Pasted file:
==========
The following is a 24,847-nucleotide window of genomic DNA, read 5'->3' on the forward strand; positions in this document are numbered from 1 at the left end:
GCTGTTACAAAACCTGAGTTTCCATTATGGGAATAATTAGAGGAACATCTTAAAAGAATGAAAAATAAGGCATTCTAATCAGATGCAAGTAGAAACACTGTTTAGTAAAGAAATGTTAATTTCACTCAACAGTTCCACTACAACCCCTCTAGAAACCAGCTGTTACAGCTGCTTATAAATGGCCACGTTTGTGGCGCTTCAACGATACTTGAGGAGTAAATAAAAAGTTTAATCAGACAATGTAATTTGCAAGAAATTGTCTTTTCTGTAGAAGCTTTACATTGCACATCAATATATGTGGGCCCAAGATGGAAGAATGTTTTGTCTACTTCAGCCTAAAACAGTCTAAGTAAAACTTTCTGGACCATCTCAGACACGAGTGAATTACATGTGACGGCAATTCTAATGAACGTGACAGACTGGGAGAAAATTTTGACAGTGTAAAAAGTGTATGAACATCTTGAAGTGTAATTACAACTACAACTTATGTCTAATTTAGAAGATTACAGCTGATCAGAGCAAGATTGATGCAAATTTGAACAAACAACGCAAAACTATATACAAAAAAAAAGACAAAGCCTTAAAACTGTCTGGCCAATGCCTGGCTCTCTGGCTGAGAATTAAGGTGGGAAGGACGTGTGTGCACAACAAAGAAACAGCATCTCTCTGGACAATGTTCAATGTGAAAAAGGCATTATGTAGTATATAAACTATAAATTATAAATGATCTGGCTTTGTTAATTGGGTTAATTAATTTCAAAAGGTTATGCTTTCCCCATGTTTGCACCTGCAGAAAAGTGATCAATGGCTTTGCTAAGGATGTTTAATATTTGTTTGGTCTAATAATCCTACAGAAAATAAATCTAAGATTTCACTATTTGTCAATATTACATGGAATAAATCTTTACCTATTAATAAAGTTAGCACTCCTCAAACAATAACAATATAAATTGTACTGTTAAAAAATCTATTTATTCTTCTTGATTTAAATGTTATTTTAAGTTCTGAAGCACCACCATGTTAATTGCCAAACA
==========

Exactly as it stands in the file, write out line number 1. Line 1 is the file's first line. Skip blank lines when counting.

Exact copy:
The following is a 24,847-nucleotide window of genomic DNA, read 5'->3' on the forward strand; positions in this document are numbered from 1 at the left end: